OMAHA, Neb. - UCLA's offense showed up this time, which meant Mississippi State never had a chance.
Eric Filia drove in a career-high five runs, Nick Vander Tuig limited Mississippi State to five hits in eight innings, and UCLA won its first national championship in baseball with an 8-0 victory Tuesday night.
UCLA's victory made it two straight for the Pac-12. Arizona won the title in 2012.
The Bruins (49-17) completed a two-game sweep in the College World Series finals and ended the season with 11 straight wins. The national title is UCLA's NCAA-record 109th in team sports.
"They had a great year," UCLA coach John Savage said, "and it was one of those situations where it was our time."
Adam Plutko, the Bruins' No. 1 starter, was named the CWS' Most Outstanding Player. He beat LSU in the Bruins' first game and was the winner in Game 1 of the finals. He allowed two runs in 13 innings.
Vander Tuig held off the Bulldogs (51-20) when they threatened in the fourth, fifth and eighth innings and recorded his fourth win in the NCAA tournament. Vander Tuig (14-4) struck out six and walked one. David Berg pitched the ninth.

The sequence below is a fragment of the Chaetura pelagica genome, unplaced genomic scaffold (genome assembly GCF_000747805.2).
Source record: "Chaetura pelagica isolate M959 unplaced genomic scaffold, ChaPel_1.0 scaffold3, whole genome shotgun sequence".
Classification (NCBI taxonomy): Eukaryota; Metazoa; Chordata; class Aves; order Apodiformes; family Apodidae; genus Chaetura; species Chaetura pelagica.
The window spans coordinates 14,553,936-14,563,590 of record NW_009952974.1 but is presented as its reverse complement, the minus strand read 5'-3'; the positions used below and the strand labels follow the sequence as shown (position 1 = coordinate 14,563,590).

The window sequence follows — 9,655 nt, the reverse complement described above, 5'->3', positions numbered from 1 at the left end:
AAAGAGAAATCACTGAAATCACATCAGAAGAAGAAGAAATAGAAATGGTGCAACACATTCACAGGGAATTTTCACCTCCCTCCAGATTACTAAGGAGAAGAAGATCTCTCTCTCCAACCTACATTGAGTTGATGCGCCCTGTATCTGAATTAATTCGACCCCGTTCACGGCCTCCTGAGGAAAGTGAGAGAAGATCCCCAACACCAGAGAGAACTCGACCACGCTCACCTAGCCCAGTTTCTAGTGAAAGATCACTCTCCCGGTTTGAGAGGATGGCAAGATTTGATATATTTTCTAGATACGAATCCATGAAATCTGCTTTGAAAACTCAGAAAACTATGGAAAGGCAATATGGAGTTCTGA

Filia produced runs with a sacrifice fly, squeeze bunt and two base hits as the Bruins collected 12 hits and scored their most runs in 18 games.
"To beat us like they did today, and to do what they did to our pitching staff, which I think is one of the best in the nation," Bulldogs right fielder Hunter Renfroe said.
"We didn't do what we were supposed to do. We didn't put up run support like we should have."
Bulldogs starter Luis Pollorena (6-4) lasted one inning. Jonathan Holder, the Bulldogs' closer, came on with one out in the fourth inning and went the rest of the way.
UCLA allowed four runs in five games to set a CWS record for fewest in the metal-bat era that started in 1974.
The Bruins' .227 batting average in the CWS also was the lowest since teams went away from wood bats. The Bruins' 19 runs in five games were the fewest by a champion since the CWS went to eight teams in 1950.
"It was a team effort all the way through," Savage said. "It was guys believing in each other and being great teammates. People didn't believe in us all season long. We kept battling, and it's a team win."
After Arizona's title last year, the Pac-12 has won 17 baseball titles, the most of any conference.